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Note Taking

  • Why take lecture notes?
  • Did you ever wonder why instructors make such a big deal about taking notes during a class lecture?
  • Have you ever really thought about the importance of taking notes in class?
  • In fact, it is just as important to take notes as you read your text assignments. 
  • See chapter on SQ3R. 

The Importance of Taking Notes

  • Taking notes develops a sense of listening, allowing the reader to recognize main ideas and to understand the organization of the material.  
  • Not only does the student record significant facts but the lecturer's emphases and perspectives are recorded as well.  
  • Lecture notes provide the clearest and best indication of what the student should encounter on the exam.  
  • Taking lecture notes in class keeps the student's attention focused on the lecture, thereby increasing concentration, retention and understanding.  
  • Taking notes in class makes the student an active participant in the learning process rather than a passive listener or daydreamer.  
  • Taking notes in class means, most significantly, that you are present in class, a most honorable action to take as a serious student.  
  • Taking notes helps the student sort out important information—by synthesizing and beginning the actual learning process the student is actually making the material his own.  
  • The notes taken will become a study aid, an external memory device, and an instrument to aid in review and recitation. This process leads to long-term learning.  


Facilitating Your Notetaking

  • Attend class regularly. Arrive on time.  
  • Keep up with reading assignments.  
  • Organize your notetaking materials ahead of time and come mentally prepared. 

Why Should You Rewrite Your Notes?

  • To be useful, notes must be arranged in some logical system that you understand and use. ·  
  • Notes should be legible and complete. Use the rewriting process to reformat them, reword them and to complete them. ·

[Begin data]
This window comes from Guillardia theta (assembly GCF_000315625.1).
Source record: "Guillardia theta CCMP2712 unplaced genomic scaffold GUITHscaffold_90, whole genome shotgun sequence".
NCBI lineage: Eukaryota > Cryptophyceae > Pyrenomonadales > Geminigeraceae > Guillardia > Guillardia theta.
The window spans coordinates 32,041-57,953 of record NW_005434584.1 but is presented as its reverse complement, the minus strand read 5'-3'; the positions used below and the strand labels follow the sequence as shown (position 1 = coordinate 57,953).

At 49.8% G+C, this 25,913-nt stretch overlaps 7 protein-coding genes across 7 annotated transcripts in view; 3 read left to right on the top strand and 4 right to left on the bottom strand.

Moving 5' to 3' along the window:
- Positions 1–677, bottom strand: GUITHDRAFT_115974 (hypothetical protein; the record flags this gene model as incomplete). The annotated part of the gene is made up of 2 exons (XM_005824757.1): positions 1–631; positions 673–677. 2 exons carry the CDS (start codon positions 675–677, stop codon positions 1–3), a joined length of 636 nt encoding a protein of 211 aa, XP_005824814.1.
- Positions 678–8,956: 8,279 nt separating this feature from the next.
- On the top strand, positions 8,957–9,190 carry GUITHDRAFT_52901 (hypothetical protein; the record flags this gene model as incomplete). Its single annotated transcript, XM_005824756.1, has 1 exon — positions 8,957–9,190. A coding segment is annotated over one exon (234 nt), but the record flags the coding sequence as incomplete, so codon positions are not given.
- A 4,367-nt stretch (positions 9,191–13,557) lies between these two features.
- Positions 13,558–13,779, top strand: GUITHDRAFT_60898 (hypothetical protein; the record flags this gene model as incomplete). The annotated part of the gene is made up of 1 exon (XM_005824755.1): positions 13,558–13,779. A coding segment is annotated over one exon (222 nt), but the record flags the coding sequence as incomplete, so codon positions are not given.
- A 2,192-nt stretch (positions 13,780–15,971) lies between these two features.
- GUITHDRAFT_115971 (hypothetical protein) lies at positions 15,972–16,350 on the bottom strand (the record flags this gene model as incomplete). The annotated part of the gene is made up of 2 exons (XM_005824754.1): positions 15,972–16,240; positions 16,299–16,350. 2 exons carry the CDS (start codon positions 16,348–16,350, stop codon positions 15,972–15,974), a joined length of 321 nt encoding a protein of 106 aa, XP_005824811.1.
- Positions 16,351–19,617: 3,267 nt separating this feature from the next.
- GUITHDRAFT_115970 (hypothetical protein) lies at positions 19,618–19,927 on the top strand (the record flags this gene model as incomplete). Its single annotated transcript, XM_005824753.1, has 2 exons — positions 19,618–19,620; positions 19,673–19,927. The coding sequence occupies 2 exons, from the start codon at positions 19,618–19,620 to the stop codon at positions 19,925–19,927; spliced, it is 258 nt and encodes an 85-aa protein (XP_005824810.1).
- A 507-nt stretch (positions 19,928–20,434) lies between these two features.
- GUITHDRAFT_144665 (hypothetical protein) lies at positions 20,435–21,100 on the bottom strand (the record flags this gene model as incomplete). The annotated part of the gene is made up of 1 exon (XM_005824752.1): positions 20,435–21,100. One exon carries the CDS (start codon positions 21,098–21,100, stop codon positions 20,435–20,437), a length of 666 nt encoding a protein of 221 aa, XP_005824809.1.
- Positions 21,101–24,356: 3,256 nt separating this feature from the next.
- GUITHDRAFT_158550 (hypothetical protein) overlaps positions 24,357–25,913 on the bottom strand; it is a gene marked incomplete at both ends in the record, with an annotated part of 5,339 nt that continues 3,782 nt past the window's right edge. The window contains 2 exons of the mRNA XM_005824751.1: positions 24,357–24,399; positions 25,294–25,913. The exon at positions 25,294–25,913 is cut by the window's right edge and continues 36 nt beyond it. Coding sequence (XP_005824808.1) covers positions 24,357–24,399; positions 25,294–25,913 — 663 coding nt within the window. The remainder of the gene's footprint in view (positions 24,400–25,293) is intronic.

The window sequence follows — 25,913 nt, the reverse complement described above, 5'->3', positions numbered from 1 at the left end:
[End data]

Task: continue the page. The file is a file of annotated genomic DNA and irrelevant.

• Notes should be paraphrased. Take the time to put them into your own words and understanding. Be brief.  
  • See the SQ3R section to learn about taking your own notes on the textbook assigned readings.  

Other Importance Points About Note-taking

  • Review your notes as soon as possible after class. ·  
  • Review the notes from the previous class meeting while you sit and wait for the class to begin. Orient yourself for the upcoming lecture. You will be able to take more relevant and complete notes. ·  
  • Review each week's notes at the end of the week. Start preparing for the next unit test by spending 20 minutes each day throughout the time period assigned for that unit reviewing and reciting the relevant material. · 
  • Extensive studies have shown that one's recall rises immediately after a learning period, such as a lecture, and then declines rapidly until after about twenty-four hours, recall has diminished by about 80%. However, the decline in recall can be dramatically reduced if one reinforces the learning by a short review within one hour.  

    • The longer the period of time the greater the loss of recall;  
    • the shorter the period of time, the lesser the loss of recall. 
  • What is the single most important way to prepare for a test?  

    • Believe it or not, the single most effective way to prepare for a test is recitation.  
    • Hearing your own voice summarizing the material and quizzing yourself on it will greatly reinforce your mental image of the subject. 
    • Too many student think that the thing to do is to reread chapters. Boring! Right?  
    • Studies have shown that about 80% of your study time can more profitably be spent in recitation rather than rereading. 
  • A student needing to improve notetaking skills might check for additional information on these websites.

When Instructors Talk Too Fast

  1. Come prepared for class. It might mean having to preview material to be covered during the next class meeting. Familiarity with a subject increases your ability to pick out key points.  
  2. Focus your attention on key points. It might mean having to make choices. Choose what you think is most important. Write down key words and phrases and revise your notes immediately after class.  
  3. Exchange notes with your classmates. Pool these notes and all involved will have a more complete set of notes. Exchange notes regularly if it proves beneficial.  
  4. Leave large empty spaces for filling in information you missed. Use symbols that will help you remember what is missing.  
  5. See the instructor after class. Take your notes with you and show the instructor what you missed. Ask questions. Suggest that he or she slow down. If that doesn't work, use the following suggestions.  
  6. Ask the instructor's permission to use a tape recorder in class. This option should be used only as a last resort. Remember, the best tool to use in the classroom is taking notes. That forces you to stay actively engaged in the lecture.  
  7. Take detailed notes on your reading, leaving plenty of room to add lecture notes to them.  
  8. Ask the instructor if he or she is giving the same lecture at another time. Hearing it again will help solidify your understanding of the material and help you fill in gaps in your notes.  
  9. Ask questions in class. Many instructors allow time for questions. Use this time to ask for clarification of difficult points or simply to fill in information you missed the first time. Most instructors will discuss the material in different words, perhaps adding illustrations, that will simplify the material.  

Adapted from Ellis, Becoming a Master Student. Houghton Mifflin Company, 1994.